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The History of Chimney Pots

Updated July 19, 2017

The history of chimney pots, from flat slab to ornate extension, is tied to the history of the chimney itself. Chimneys were first developed by the ancient Romans, primarily for use at the Roman calidarium (hot baths) and by the furnarius (baker). Private homes and villas had to make do with central hearths that vented smoke through windows or an aperture in the roof. Modern chimneys first appeared toward the end of the 12th century when fireplaces began to replace central hearths in the great halls of European castles.

Early Chimneys

The evolution from central hearth to peripheral fireplace occurred primarily as a safety measure. Builders of European castles began adding second floors to great halls, making the central hearth unsafe and impractical. Capstones were added to chimneys toward the end of the 12th century and early 13th century to prevent rain from dousing fires.

Rise of the Chimney Pot

Chimneys were refined as the fireplace migrated from castles to private homes. Builders began to realise that they could tent or raise chimney caps to increase updraft and reduce smoke in the home, while still preventing rain from coming down the chimney.

Tudor Period Chimneys

Though the production of separate chimney pots dropped off during the 16th century, the Tudor period and later Gothic Revival is often seen as the golden age of the chimney. English brick-working evolved and resulted in elaborate chimneys that influenced later designs of chimney pots during the Industrial Revolution.

Victorian Chimneys and Decline

The Industrial Revolution led to a rapid proliferation of chimney pots. Large-scale, steam-powered factories, such as that developed by Josiah Wedgwood in Staffordshire, England, allowed for the mass production of high quality pottery. During the Victorian period, a multitude of chimney pots were produced with names such as "The Lady Broughton," "The Little Bishop" and "The Moulded Roll." Chimney pot production again declined in the early 1900s when oil burners became widespread and replaced coal and wood heating sources.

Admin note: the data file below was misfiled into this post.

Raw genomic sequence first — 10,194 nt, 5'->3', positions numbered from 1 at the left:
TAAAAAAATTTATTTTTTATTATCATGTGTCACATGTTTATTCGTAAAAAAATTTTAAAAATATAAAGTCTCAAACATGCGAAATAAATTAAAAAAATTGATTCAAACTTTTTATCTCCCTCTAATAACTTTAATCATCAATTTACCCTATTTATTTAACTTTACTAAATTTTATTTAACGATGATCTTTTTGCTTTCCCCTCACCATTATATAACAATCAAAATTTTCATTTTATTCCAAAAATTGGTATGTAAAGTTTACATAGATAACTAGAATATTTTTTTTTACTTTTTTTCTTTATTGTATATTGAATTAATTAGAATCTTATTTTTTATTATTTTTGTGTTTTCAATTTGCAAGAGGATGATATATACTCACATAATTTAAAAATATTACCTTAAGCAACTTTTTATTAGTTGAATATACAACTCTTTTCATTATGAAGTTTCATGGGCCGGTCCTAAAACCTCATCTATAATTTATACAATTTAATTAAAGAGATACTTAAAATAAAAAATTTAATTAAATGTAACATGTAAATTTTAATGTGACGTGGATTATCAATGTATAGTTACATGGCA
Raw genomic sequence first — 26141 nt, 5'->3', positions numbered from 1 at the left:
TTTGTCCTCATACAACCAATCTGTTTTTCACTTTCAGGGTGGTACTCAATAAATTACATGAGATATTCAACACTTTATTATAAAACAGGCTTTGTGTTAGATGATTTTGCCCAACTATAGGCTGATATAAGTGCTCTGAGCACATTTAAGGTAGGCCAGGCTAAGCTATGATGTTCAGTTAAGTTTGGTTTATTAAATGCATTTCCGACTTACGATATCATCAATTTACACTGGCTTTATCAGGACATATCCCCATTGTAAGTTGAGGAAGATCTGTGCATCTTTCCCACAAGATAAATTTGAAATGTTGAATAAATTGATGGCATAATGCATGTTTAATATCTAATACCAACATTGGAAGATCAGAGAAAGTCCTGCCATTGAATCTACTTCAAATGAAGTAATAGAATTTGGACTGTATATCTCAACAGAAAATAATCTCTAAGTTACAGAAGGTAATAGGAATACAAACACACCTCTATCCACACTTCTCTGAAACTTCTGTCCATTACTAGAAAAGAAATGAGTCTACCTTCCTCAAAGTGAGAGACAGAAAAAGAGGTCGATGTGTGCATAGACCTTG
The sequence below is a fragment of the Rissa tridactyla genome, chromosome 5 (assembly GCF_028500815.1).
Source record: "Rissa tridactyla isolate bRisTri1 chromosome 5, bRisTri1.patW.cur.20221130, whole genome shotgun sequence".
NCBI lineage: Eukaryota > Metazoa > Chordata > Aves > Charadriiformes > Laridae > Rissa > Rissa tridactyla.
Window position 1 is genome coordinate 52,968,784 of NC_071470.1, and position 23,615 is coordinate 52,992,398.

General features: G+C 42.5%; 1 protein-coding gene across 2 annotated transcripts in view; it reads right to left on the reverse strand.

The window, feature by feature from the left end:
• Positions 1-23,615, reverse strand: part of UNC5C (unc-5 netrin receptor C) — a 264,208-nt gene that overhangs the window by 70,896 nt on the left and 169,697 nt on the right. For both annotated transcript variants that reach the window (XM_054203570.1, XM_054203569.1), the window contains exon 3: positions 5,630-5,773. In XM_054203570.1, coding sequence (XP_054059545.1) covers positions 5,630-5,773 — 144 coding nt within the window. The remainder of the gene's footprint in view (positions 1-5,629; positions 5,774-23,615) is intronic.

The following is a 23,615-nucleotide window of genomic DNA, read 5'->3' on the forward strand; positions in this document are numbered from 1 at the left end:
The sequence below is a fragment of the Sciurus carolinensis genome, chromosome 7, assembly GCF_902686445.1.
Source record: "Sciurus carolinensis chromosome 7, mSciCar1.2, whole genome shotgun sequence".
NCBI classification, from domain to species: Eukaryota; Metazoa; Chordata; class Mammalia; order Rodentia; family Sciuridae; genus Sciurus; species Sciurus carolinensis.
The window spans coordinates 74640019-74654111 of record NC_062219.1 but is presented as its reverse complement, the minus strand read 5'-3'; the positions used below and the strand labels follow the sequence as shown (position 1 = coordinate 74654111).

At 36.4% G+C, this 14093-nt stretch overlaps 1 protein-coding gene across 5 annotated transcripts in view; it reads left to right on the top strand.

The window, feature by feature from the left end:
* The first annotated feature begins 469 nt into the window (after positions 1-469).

Modern Revival

Chimney pots have experienced a renaissance since the early 20th century, as interpretations of Tudor and English Revival architecture influenced suburban houses. Chimney pots are in classic and modern designs. An inexpensive way to add character to an existing chimney, some people use chimney pots as elevated planters or accent pieces in home gardens.

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About the Author

Based in Boston, Christopher Rogers has been writing arts and technology articles since 1995. His work has appeared in "The Boston Book Review" and on HappyPuppy and Games.com. Rogers was a visiting James Joyce Scholar at Shakespeare & Company's Bloomsday celebrations in Paris. He has studied psychology, comparative literature and philosophy.